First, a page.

Books. Bikes. Boomsticks.
"Too many mind. Mind the sword, mind the people watch, mind the enemy, too many mind... No mind."
Oh oh! Better get MAACO!
That'll buff right out. ;)
that's going to leave a mark... on someone's wallet...
So you're saying the SIG went Sauer?
A1: ~1,900rndsA2: 15 months ago or 500rndsThat said, I doubt the roll pins need replacing unless you remove that breach block. Sig recommends NOT reusing them and I'd bet dollars to donuts that the owner of this wayward BB did reuse the roll pins since new ones are an absolute bitch to get in as Sig uses a roll pin inside a roll pin to keep this from happening.Not following the manufacturer's recommended maintenance or service can result in awful failures and much shame.
Joseph,This was a range rental. Doubt the roll pins had ever been out of the gun, but it did have many, many thousands of rounds through it.I'd imagine that they probably god old enough that they got out of round and started walking, with the predictable results shown...
Pffft, silly goose, guns don't break. I read it on the Internet.Shootin' Buddy, aka "Archangel of Death to Guns"
I had a P220, marked West Germany,didn't put all that many rounds through her, though.She was in pretty good condition when she was stolen.
I just got a P-6 last month. 200 rds so far. Will keep an eye out for this issue, thanks for the heads up.
Betcha Og could make up some solid pins in a blink of an eye. Hey, then he could open up an Aftermarket Repair Parts site....hmmm, I smell the Free Market at work.
Oh great. The ex-SWAT armorer-guy who changed my sights mentioned the difficulty of pressing in the new Sig sights - and that maintenance with the older guns was easier to do since the older ones have the roll-pin within a roll-pin which a capable person just might be able to remove with some good tooling and a bench, the newer ones (under new leadership) (2004-'05 etc.?) just have a single mongo roll-pin pressed in with a 2,000lb press (ok I kid and exaggerate) and *that* requires an upgraded bench and toolings to prevent severe damages. I has one of each Sig.
Dirtcrashr,AFAIK, the milled-slide SIGS do not have a separate breechblock, so this is not an issue.
(That should be "...none of the milled-slide SIGs". At least none of the ones of which I am aware.)
The same armorer tools & method remove the 'old' twin roll pins and the 'new' solid pins, except using a 'cupped' tip punch on the solid pins and a roll-pin punch for the twin pins. Diameters & lengths are the same.The recommended interval for such service - replacing pins & springs - is 5K rounds or three years, whichever comes first. Either type of pin may fail over time, causing damage to the slide internals and - in the case shown for the older stamped-slide models - damage to the breechblock.Last armorer class I went to (2009) we were told that SIG was returning to the twin-roll-pin application instead of the solid pin.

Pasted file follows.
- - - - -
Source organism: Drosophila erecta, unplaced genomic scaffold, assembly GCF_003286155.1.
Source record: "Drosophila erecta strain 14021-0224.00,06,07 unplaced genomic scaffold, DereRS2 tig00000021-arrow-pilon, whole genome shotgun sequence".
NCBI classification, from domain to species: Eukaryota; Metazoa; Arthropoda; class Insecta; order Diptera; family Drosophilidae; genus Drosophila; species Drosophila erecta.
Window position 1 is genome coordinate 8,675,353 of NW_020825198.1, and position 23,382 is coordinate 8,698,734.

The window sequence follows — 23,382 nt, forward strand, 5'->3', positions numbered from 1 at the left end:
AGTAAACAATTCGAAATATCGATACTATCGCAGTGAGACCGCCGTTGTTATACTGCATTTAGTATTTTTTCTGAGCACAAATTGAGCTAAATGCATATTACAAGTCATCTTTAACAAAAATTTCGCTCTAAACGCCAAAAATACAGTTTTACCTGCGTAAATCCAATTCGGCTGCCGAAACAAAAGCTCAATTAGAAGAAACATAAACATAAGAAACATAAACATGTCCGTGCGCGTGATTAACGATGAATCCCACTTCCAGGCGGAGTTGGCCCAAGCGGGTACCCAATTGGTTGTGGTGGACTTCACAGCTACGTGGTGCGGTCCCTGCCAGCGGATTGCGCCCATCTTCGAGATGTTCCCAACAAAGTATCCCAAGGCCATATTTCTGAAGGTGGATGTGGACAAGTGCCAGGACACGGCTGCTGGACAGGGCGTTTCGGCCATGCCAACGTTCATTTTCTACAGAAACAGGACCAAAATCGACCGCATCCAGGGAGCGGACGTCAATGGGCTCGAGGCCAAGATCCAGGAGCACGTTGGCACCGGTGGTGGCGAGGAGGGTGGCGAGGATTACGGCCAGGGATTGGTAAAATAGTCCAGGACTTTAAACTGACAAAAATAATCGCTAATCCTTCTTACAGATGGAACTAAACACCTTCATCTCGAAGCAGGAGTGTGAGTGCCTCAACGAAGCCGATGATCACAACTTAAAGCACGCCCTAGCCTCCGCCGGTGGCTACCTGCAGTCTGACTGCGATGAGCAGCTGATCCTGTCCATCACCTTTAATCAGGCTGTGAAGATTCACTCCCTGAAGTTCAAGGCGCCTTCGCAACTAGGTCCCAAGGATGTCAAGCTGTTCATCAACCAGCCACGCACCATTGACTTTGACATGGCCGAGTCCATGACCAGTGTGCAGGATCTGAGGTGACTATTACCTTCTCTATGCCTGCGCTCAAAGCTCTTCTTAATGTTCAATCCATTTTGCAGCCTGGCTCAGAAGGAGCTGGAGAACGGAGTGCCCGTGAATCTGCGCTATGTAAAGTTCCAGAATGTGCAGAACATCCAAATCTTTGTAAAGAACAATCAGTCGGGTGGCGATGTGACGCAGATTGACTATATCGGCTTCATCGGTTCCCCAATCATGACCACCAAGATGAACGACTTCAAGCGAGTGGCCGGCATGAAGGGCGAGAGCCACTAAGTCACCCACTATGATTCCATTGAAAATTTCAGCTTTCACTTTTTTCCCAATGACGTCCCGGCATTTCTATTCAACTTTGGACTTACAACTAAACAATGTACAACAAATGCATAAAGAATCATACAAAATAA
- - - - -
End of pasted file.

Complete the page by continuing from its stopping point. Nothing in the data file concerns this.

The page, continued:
Guffaw, my 220 was stolen too.The baggage handlers at DCA even put a broken wrench in case so it felt almost right.Am sure it was in Anacostia before the plane left the tarmac.
Thanks, I get it, and I see the difference - duh! I'll post a pic.
I broke a 220 once. Broke a little circular spring that made the decocker run . . . . neutered the gun and the price of the part was about 2/3 shipping and handling, as I recall. Something like $22 total, with the spring costing about $7.
Since 1/3 of my 228's round count for the last three years was shot last weekend, I'm probably ok for a while. it shot so nice I have to shoot it more, though.MattSt Paul
How do you know if you have a milled-slide SIG? I have a P226 I got used and you've made me slightly uneasy.
Thanks ALL again - and it appears that as of Sig has gone back and forth with different pins including for a while a "spiral pin" that replaced each. Apparently the solid pins broke if you're doing a lot of dry-firing (and no snap-cap), but were (prolly) easier to mfg. and install - until they started breaking...? And now they're back to dual-pins.
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